In Philly, mail-in voting centers are a blessing for some — and a headache for others

(Philadelphia Tribune photo)

By Jamyra Perry

PHILADELPHIA — Voting looks a little different this general election.

In the past, most people headed to their local polling place to cast their ballot. The COVID-19 pandemic has changed the way we do almost everything, including voting, and some people are confused as to how these changes affect them.

In Philadelphia, the options available to vote include voting by mail, dropping off your mail-in ballot at a satellite voting office, and voting in person on Nov. 3.

Center City resident Kevin Hallman decided to drop his ballot off Friday afternoon at the County Board of Election office at City Hall.

“I used to work for the Postal Service,” Hallman said. “It’s a really good company and they do get the stuff done. But for all the stuff that’s going on now and all the shenanigans, I rather just take my ballot in because I don’t know what may happen in November.”

For years, Hallman has voted in person, but he jumped at the chance to vote early in this election.

“Normally I usually go in person,” Hallman said. “I go down to Graduate Hospital, that’s my polling place, but this year I felt that I just wanted to get mine done and drop it off, way in advance.”

He said that choosing a mail-in ballot gave him more time to consider his choices from the comfort of his couch.

“I think everyone should have a mail-in ballot,” he said. “I think it’s easier because you can do it at home in your own time and when you want to drop it off, you can. You can do it well in advance because a lot of people are not at work.

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“If it wasn’t for the COVID-19 pandemic, people would be working. In the past that has caused problems because you would have to get the day off or try and do it when you got off work. I think this is better if they can continue to do this and add it on to the voting process.”

Mt. Airy native Nicole Phillips enjoyed the ease of being able to drop off her filled-out mail-in ballot at a box outside City Hall.

“I like the convenience,” she said. “I feel confident in the procedure and the process. And it was just, you know, very to the point for me. It was very similar to stepping in the booth. The only thing is you don’t have the extra people, you’re just filling out your form and dropping it independently.”

A city worker, Phillips said having a location at City Hall made her feel more at ease with dropping off her ballot.

“Especially with this pandemic going on, I think it’s absolutely important to have options,” she said. “Drop off is a good one. I feel confident about this drop-off location. I think that plays a very big part. If I were going outside of my area to somewhere I’m not familiar with, then I would be a little uneasy, but I’m 100% secure about dropping it here at City Hall.”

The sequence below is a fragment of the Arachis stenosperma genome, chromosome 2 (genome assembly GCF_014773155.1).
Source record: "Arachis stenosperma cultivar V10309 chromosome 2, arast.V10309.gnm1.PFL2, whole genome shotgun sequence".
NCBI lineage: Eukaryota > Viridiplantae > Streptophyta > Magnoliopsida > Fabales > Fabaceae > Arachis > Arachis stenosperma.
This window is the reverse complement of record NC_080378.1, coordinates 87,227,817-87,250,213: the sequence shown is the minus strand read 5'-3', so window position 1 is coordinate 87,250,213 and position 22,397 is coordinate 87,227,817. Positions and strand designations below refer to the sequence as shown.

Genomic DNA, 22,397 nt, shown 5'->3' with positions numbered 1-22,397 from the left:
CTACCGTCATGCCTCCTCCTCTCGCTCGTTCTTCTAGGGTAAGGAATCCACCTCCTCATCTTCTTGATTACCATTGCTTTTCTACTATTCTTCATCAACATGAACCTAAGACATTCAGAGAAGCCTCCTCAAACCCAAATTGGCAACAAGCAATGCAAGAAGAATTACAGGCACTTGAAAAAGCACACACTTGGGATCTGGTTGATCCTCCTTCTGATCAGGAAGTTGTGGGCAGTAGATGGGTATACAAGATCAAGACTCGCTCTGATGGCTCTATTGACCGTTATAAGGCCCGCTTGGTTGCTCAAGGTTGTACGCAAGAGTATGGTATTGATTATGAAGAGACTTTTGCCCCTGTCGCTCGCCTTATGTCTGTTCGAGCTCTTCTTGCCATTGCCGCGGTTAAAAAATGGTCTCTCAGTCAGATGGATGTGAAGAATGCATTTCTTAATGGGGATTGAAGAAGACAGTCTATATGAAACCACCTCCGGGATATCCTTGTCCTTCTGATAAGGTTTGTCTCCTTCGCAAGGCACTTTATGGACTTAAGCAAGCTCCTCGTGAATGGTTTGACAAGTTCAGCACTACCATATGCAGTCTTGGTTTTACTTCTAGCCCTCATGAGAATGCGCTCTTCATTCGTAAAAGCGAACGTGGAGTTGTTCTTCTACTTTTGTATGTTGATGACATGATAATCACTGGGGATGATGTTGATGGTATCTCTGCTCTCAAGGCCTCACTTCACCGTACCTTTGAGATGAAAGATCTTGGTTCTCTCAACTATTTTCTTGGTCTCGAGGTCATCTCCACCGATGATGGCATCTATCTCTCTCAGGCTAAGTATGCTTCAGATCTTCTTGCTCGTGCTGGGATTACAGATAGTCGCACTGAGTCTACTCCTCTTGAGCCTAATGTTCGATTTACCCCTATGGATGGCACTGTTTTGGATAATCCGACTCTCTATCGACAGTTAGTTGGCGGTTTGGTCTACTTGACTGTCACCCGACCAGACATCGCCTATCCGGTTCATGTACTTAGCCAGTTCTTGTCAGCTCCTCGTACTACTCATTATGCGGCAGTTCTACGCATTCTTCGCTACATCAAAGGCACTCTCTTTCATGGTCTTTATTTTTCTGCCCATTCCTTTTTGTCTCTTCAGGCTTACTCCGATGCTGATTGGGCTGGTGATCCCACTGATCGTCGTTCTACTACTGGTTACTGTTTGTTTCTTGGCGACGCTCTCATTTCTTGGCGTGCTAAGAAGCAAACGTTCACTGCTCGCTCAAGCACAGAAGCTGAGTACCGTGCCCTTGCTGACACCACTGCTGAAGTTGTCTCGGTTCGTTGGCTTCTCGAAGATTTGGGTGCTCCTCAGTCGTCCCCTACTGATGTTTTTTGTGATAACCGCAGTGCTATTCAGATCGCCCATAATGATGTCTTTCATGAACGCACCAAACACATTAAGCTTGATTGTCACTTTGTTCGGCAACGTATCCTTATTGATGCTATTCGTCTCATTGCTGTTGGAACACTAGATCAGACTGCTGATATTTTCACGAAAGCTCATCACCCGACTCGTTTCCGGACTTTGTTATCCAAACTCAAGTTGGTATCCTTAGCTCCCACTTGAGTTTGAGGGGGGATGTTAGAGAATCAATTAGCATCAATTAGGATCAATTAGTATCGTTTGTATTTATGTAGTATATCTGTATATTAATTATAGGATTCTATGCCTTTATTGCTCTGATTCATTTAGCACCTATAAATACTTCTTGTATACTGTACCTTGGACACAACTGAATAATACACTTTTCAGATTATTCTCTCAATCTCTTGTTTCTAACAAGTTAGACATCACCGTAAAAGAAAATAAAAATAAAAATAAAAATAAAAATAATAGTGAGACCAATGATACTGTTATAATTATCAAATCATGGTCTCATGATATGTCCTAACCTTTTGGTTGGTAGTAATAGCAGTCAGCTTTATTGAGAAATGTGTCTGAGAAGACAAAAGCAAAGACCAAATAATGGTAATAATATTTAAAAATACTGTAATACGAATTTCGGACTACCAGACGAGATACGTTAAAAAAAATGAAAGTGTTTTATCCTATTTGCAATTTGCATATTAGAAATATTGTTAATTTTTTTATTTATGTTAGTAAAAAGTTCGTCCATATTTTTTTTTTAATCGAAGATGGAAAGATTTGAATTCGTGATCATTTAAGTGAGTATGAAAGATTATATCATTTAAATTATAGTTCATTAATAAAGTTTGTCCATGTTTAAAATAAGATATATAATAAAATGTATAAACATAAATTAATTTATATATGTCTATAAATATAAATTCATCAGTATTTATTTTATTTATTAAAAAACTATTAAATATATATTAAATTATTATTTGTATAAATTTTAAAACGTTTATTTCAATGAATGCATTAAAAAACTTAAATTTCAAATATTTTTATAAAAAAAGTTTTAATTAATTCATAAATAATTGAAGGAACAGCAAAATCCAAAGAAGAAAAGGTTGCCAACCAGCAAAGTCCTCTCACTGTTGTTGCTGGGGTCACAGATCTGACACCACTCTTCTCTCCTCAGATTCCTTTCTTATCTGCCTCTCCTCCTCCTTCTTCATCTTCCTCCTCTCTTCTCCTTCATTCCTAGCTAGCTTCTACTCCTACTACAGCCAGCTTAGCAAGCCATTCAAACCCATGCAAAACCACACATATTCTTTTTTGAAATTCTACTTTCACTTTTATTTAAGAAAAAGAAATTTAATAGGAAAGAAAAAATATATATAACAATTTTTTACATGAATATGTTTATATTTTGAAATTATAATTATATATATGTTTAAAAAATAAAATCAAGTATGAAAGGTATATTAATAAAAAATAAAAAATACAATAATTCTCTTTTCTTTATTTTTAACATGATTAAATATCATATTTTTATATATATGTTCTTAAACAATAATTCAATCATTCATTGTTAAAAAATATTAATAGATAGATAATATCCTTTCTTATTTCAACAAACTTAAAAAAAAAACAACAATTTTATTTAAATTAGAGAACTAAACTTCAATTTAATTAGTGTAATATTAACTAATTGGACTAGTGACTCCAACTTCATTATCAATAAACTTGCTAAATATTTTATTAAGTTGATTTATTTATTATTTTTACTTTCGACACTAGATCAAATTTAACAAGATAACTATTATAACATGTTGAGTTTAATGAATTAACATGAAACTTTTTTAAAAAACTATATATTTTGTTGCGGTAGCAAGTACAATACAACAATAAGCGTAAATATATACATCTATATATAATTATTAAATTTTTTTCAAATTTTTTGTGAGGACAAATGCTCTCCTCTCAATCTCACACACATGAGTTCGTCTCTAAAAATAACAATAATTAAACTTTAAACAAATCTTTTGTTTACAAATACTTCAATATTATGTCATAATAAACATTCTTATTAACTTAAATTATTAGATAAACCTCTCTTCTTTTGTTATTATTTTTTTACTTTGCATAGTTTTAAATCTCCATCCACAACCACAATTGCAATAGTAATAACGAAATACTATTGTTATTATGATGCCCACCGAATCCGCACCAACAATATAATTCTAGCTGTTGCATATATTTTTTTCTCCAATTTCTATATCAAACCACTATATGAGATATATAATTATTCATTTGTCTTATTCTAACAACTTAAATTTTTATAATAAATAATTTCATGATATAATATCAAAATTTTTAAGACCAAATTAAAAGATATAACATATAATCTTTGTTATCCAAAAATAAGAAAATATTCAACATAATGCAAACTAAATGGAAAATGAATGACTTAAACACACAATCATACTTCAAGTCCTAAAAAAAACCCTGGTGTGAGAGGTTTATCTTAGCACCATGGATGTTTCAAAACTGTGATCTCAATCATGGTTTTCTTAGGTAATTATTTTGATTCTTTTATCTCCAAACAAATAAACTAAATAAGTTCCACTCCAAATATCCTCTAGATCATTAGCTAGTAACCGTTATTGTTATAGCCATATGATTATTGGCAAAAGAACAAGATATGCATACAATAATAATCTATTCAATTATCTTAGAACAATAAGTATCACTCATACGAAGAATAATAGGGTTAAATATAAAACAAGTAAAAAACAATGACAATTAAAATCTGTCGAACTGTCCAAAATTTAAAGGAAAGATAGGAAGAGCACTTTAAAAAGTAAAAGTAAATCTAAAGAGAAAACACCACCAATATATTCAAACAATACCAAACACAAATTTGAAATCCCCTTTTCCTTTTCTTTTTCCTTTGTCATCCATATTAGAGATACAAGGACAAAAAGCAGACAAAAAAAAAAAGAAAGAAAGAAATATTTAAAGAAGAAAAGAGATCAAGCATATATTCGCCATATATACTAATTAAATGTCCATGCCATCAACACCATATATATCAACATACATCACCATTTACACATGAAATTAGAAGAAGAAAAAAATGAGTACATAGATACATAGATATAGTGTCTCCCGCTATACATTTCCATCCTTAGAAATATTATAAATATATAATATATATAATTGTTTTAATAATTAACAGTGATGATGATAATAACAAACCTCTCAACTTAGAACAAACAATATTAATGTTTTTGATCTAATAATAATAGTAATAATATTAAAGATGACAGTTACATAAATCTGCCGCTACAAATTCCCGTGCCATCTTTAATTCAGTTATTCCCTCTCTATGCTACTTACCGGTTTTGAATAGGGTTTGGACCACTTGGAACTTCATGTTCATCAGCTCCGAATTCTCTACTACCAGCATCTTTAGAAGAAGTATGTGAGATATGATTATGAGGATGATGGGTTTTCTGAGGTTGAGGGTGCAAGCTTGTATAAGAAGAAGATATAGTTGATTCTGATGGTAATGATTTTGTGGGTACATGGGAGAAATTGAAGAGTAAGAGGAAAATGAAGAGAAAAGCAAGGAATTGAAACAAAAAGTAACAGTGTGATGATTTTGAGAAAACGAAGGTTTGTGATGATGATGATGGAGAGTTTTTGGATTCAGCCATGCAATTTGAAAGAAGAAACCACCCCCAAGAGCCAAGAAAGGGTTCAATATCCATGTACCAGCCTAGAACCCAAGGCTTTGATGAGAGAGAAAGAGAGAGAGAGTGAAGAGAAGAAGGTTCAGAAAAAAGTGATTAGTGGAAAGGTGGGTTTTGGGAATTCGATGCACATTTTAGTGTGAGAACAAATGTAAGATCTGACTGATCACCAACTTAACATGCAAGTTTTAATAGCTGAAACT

Mail-in Voting Center volunteer Rachel Scarborough said a lot of people have questions and there are plenty of volunteers at drop-off centers to answer them.

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“A lot of people are having a hard time understanding what the rules are,” Scarborough said. “They have questions like ‘What do I need to vote?’ and ‘Where do I go?’ They are not sure if they filled things out properly and general things like that. The best way to answer those questions is to come out and talk to one of the volunteers.”

Scarborough said she had seen between 250 and 300 people come through Friday and she’s hoping for many more.

Not everyone is comfortable with the idea of dropping off a ballot or putting it in the mail. Mt. Airy pastor the Rev. Kevin Johnson said there have been unforeseen roadblocks put into place that will make it harder for marginalized voters to make sure their vote is counted.

“To cover the challenges that the Trump administration has initiated, what I have been telling my congregants and people who I have come in contact with, is to vote in person,” said Johnson, pastor of Dare to Imagine Church. “On Nov. 3 wear a mask. Take your chair. Take some water. Stand in the line, and make sure that you vote. It’s unfortunate that democracy is under attack. But at the end of the day, we have to make sure that we are heard.”

Precious Samuel, director of outreach for the Voter Project, said the best way to make sure your vote is counted is to make a plan, especially in wake of many polling places closing or being consolidated.

“This election is definitely the most important election of our lifetime,” Samuel said. “We have the chance to make our voices heard at all levels of the government, and we have to be sure that we create a plan to vote this election more than we’ve ever done before because there are so many different ways to vote this election.

“You can’t wake up on Election Day and say, Oh, I don’t, I don’t know. That’s not an option in this election. We need to make sure you’re voting, so plan ahead.”

Jamyra Perry is a reporter for the Philadelphia Tribune, where this story first appeared